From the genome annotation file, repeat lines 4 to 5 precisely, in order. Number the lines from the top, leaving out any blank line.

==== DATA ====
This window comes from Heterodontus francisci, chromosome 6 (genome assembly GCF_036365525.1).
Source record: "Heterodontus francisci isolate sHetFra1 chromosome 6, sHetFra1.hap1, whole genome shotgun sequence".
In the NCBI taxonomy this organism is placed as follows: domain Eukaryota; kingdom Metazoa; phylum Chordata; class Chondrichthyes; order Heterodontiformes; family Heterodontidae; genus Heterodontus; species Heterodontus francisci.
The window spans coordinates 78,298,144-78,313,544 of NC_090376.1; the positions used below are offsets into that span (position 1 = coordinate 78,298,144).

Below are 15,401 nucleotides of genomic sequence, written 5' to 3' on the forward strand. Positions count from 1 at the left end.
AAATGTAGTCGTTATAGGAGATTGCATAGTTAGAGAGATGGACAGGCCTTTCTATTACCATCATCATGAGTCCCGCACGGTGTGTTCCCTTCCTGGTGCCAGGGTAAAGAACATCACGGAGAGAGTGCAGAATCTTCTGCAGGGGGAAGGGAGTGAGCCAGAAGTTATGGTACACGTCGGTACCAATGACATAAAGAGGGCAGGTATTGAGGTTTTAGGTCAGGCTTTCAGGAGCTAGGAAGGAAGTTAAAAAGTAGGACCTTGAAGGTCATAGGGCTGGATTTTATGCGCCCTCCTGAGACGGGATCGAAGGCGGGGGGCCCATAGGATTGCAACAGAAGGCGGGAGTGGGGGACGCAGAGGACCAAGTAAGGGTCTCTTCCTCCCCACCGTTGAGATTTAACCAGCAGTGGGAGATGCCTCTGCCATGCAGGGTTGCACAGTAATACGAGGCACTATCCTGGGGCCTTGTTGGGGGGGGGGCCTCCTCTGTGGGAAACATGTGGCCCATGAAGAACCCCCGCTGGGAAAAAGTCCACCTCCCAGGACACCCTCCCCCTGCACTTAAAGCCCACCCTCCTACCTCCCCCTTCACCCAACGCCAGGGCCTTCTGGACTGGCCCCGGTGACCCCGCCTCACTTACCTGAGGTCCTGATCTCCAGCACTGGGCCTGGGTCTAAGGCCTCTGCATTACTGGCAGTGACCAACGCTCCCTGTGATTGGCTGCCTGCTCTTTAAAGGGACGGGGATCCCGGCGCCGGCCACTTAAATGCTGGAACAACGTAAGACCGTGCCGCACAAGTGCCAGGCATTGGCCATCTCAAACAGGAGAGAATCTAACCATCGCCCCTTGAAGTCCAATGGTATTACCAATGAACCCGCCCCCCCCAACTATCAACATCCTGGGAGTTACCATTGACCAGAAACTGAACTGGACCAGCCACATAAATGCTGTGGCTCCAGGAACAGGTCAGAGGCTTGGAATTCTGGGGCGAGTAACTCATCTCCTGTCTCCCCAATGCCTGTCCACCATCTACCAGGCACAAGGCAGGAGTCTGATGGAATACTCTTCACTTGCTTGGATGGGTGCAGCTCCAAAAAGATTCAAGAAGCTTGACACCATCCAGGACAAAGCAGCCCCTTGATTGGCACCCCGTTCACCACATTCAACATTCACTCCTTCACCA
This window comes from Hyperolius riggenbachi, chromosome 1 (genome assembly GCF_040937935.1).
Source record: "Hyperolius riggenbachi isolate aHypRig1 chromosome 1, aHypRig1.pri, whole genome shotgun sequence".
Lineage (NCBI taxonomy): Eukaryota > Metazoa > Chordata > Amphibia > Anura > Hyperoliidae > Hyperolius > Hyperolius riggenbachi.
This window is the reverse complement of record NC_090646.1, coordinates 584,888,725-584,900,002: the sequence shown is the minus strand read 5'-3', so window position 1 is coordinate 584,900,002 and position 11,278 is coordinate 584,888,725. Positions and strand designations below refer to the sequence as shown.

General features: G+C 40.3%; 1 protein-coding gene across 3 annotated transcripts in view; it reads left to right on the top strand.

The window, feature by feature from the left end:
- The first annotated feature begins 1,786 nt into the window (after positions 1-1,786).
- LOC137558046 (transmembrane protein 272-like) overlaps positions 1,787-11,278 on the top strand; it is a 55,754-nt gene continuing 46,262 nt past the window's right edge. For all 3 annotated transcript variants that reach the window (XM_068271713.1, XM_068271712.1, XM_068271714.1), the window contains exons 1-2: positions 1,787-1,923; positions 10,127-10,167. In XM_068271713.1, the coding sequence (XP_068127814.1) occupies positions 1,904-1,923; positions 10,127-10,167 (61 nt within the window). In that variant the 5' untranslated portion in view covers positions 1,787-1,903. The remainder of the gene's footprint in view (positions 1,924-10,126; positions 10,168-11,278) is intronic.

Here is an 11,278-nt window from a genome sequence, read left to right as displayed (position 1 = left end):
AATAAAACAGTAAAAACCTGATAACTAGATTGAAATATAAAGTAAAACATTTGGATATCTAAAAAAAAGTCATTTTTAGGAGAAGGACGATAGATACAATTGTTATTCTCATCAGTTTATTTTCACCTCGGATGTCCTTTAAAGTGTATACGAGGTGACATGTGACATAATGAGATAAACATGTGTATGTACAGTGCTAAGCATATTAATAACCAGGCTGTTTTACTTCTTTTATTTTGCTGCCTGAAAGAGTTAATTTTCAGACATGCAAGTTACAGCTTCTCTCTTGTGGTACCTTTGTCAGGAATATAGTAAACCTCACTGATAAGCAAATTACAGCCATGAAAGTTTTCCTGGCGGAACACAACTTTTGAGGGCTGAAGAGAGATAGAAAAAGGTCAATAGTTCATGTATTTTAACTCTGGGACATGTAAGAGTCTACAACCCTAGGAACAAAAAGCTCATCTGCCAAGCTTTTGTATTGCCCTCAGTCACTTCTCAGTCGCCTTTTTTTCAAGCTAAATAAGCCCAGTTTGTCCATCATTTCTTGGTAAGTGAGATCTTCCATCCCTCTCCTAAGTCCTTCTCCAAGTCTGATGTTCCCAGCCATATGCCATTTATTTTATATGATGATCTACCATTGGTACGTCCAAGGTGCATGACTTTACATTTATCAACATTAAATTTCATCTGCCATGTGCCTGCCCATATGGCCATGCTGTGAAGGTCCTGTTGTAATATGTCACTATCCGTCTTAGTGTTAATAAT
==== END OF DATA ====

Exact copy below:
The window spans coordinates 78,298,144-78,313,544 of NC_090376.1; the positions used below are offsets into that span (position 1 = coordinate 78,298,144).

Below are 15,401 nucleotides of genomic sequence, written 5' to 3' on the forward strand. Positions count from 1 at the left end.